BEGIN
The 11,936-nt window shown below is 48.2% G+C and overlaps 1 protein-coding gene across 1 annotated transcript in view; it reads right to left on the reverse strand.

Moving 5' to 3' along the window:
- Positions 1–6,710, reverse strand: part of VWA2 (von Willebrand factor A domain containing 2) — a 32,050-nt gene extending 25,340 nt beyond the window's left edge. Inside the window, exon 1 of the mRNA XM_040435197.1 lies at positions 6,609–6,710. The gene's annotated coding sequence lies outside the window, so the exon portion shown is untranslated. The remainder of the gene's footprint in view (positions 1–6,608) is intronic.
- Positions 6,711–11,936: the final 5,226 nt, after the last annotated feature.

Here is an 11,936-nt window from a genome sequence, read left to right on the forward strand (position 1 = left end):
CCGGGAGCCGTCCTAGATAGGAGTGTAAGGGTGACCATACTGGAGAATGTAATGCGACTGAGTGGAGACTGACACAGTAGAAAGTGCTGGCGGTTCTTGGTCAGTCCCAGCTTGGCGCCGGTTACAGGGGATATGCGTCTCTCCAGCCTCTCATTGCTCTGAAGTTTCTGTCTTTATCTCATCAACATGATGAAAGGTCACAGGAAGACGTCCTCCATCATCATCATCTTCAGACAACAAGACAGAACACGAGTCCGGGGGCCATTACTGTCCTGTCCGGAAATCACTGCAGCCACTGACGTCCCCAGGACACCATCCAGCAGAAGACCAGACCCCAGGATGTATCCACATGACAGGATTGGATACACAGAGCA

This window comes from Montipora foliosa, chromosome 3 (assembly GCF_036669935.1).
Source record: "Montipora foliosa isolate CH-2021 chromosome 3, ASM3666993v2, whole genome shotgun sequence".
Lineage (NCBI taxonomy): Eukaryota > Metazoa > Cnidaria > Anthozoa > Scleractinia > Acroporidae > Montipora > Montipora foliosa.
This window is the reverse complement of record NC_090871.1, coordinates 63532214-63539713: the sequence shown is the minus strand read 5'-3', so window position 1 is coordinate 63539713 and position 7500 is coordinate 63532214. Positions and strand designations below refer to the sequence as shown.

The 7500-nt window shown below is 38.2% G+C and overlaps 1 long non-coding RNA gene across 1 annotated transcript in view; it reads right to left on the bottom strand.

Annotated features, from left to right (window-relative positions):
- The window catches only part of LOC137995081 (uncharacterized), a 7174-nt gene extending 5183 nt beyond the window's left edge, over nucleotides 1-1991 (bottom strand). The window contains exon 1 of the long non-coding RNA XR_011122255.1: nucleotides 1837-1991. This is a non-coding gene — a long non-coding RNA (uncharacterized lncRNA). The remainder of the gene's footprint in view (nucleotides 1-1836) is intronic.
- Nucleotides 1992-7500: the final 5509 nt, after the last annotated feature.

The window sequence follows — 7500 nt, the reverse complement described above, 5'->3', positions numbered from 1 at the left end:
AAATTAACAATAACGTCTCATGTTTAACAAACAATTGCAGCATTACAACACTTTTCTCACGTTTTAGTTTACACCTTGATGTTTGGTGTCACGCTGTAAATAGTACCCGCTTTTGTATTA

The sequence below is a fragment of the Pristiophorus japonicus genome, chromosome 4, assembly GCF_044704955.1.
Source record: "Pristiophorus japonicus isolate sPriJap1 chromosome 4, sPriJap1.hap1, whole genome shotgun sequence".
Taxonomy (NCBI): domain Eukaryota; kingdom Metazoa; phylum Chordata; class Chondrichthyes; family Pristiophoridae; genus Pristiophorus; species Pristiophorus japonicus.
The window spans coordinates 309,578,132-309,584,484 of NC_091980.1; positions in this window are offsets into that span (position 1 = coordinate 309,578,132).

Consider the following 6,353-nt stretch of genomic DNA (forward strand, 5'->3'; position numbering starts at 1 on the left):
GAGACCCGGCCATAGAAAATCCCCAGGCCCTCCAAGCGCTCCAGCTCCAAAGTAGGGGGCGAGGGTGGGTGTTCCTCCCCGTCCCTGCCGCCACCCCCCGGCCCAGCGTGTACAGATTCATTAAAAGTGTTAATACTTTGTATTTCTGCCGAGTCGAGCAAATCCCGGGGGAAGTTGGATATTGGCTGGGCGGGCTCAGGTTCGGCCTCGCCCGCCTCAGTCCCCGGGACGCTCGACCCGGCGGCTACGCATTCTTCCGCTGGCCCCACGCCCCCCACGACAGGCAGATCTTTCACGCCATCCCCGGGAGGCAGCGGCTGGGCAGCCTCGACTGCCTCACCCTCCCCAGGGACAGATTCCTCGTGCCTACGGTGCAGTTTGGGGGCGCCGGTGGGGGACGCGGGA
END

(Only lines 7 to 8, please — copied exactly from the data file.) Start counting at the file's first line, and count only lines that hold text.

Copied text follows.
This window comes from Montipora foliosa, chromosome 3 (assembly GCF_036669935.1).
Source record: "Montipora foliosa isolate CH-2021 chromosome 3, ASM3666993v2, whole genome shotgun sequence".